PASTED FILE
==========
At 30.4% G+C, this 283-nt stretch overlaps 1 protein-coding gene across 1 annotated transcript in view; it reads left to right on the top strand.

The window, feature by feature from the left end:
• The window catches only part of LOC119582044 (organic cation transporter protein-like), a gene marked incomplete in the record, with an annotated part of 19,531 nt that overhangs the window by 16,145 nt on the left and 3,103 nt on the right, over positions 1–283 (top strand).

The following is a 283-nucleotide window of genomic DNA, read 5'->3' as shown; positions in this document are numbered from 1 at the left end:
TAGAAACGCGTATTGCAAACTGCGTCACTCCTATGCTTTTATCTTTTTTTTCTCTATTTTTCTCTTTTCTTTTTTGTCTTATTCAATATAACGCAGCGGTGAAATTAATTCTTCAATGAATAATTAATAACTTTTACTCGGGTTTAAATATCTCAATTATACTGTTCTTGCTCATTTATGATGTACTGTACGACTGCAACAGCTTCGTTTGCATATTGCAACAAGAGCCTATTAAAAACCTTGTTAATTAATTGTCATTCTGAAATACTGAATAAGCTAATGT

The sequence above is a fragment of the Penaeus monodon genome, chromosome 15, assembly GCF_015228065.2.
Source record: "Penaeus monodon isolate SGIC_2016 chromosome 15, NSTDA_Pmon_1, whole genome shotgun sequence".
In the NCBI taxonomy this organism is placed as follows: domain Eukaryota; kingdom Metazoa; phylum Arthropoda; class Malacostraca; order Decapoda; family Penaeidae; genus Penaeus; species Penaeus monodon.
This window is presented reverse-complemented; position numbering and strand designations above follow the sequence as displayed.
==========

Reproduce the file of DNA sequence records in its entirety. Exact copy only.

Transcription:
At 30.4% G+C, this 283-nt stretch overlaps 1 protein-coding gene across 1 annotated transcript in view; it reads left to right on the top strand.

The window, feature by feature from the left end:
• The window catches only part of LOC119582044 (organic cation transporter protein-like), a gene marked incomplete in the record, with an annotated part of 19,531 nt that overhangs the window by 16,145 nt on the left and 3,103 nt on the right, over positions 1–283 (top strand).

The following is a 283-nucleotide window of genomic DNA, read 5'->3' as shown; positions in this document are numbered from 1 at the left end:
TAGAAACGCGTATTGCAAACTGCGTCACTCCTATGCTTTTATCTTTTTTTTCTCTATTTTTCTCTTTTCTTTTTTGTCTTATTCAATATAACGCAGCGGTGAAATTAATTCTTCAATGAATAATTAATAACTTTTACTCGGGTTTAAATATCTCAATTATACTGTTCTTGCTCATTTATGATGTACTGTACGACTGCAACAGCTTCGTTTGCATATTGCAACAAGAGCCTATTAAAAACCTTGTTAATTAATTGTCATTCTGAAATACTGAATAAGCTAATGT

The sequence above is a fragment of the Penaeus monodon genome, chromosome 15, assembly GCF_015228065.2.
Source record: "Penaeus monodon isolate SGIC_2016 chromosome 15, NSTDA_Pmon_1, whole genome shotgun sequence".
In the NCBI taxonomy this organism is placed as follows: domain Eukaryota; kingdom Metazoa; phylum Arthropoda; class Malacostraca; order Decapoda; family Penaeidae; genus Penaeus; species Penaeus monodon.
This window is presented reverse-complemented; position numbering and strand designations above follow the sequence as displayed.